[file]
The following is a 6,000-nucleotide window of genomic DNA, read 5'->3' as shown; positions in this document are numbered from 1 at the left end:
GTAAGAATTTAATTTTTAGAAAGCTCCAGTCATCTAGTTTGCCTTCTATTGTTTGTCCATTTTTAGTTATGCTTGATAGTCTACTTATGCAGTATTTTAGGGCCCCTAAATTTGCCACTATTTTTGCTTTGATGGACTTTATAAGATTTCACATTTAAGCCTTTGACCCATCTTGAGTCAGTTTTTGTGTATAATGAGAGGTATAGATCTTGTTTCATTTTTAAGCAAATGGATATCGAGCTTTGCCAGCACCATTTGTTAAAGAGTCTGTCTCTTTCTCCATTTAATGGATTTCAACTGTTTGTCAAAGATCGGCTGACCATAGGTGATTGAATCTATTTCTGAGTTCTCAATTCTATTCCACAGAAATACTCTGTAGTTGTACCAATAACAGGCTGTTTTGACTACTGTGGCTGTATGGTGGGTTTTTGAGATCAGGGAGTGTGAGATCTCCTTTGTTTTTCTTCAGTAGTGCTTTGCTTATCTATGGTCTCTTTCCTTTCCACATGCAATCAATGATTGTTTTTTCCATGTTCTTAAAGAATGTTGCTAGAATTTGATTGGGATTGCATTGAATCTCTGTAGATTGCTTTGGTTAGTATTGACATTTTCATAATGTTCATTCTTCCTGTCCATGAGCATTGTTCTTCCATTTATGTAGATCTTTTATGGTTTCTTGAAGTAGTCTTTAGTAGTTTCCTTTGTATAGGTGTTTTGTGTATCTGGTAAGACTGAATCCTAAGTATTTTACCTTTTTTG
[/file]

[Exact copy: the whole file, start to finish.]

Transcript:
The following is a 6,000-nucleotide window of genomic DNA, read 5'->3' as shown; positions in this document are numbered from 1 at the left end:
GTAAGAATTTAATTTTTAGAAAGCTCCAGTCATCTAGTTTGCCTTCTATTGTTTGTCCATTTTTAGTTATGCTTGATAGTCTACTTATGCAGTATTTTAGGGCCCCTAAATTTGCCACTATTTTTGCTTTGATGGACTTTATAAGATTTCACATTTAAGCCTTTGACCCATCTTGAGTCAGTTTTTGTGTATAATGAGAGGTATAGATCTTGTTTCATTTTTAAGCAAATGGATATCGAGCTTTGCCAGCACCATTTGTTAAAGAGTCTGTCTCTTTCTCCATTTAATGGATTTCAACTGTTTGTCAAAGATCGGCTGACCATAGGTGATTGAATCTATTTCTGAGTTCTCAATTCTATTCCACAGAAATACTCTGTAGTTGTACCAATAACAGGCTGTTTTGACTACTGTGGCTGTATGGTGGGTTTTTGAGATCAGGGAGTGTGAGATCTCCTTTGTTTTTCTTCAGTAGTGCTTTGCTTATCTATGGTCTCTTTCCTTTCCACATGCAATCAATGATTGTTTTTTCCATGTTCTTAAAGAATGTTGCTAGAATTTGATTGGGATTGCATTGAATCTCTGTAGATTGCTTTGGTTAGTATTGACATTTTCATAATGTTCATTCTTCCTGTCCATGAGCATTGTTCTTCCATTTATGTAGATCTTTTATGGTTTCTTGAAGTAGTCTTTAGTAGTTTCCTTTGTATAGGTGTTTTGTGTATCTGGTAAGACTGAATCCTAAGTATTTTACCTTTTTTG